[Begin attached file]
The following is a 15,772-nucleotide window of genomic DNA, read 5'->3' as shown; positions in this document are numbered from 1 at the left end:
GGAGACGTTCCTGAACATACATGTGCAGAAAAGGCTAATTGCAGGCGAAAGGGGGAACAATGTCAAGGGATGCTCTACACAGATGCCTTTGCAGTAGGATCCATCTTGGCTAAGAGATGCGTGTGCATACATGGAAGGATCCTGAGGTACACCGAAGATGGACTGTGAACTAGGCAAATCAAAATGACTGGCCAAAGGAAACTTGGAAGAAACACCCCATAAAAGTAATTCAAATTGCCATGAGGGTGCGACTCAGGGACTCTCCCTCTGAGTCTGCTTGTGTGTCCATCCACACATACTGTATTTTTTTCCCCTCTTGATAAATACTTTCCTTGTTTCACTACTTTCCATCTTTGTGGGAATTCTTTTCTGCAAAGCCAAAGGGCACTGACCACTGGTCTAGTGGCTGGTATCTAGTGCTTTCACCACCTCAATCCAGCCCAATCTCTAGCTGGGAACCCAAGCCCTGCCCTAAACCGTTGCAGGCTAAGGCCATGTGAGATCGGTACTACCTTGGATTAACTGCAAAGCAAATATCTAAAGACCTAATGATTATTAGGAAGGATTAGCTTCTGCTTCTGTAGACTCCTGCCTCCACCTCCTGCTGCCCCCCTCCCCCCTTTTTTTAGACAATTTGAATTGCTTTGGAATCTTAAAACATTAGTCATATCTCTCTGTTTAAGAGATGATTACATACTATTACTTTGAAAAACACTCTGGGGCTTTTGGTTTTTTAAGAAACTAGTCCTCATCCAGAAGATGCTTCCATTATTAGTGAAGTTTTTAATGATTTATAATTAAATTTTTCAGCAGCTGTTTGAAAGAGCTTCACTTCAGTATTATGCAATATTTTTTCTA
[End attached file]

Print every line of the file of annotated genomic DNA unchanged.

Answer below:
The following is a 15,772-nucleotide window of genomic DNA, read 5'->3' as shown; positions in this document are numbered from 1 at the left end:
GGAGACGTTCCTGAACATACATGTGCAGAAAAGGCTAATTGCAGGCGAAAGGGGGAACAATGTCAAGGGATGCTCTACACAGATGCCTTTGCAGTAGGATCCATCTTGGCTAAGAGATGCGTGTGCATACATGGAAGGATCCTGAGGTACACCGAAGATGGACTGTGAACTAGGCAAATCAAAATGACTGGCCAAAGGAAACTTGGAAGAAACACCCCATAAAAGTAATTCAAATTGCCATGAGGGTGCGACTCAGGGACTCTCCCTCTGAGTCTGCTTGTGTGTCCATCCACACATACTGTATTTTTTTCCCCTCTTGATAAATACTTTCCTTGTTTCACTACTTTCCATCTTTGTGGGAATTCTTTTCTGCAAAGCCAAAGGGCACTGACCACTGGTCTAGTGGCTGGTATCTAGTGCTTTCACCACCTCAATCCAGCCCAATCTCTAGCTGGGAACCCAAGCCCTGCCCTAAACCGTTGCAGGCTAAGGCCATGTGAGATCGGTACTACCTTGGATTAACTGCAAAGCAAATATCTAAAGACCTAATGATTATTAGGAAGGATTAGCTTCTGCTTCTGTAGACTCCTGCCTCCACCTCCTGCTGCCCCCCTCCCCCCTTTTTTTAGACAATTTGAATTGCTTTGGAATCTTAAAACATTAGTCATATCTCTCTGTTTAAGAGATGATTACATACTATTACTTTGAAAAACACTCTGGGGCTTTTGGTTTTTTAAGAAACTAGTCCTCATCCAGAAGATGCTTCCATTATTAGTGAAGTTTTTAATGATTTATAATTAAATTTTTCAGCAGCTGTTTGAAAGAGCTTCACTTCAGTATTATGCAATATTTTTTCTA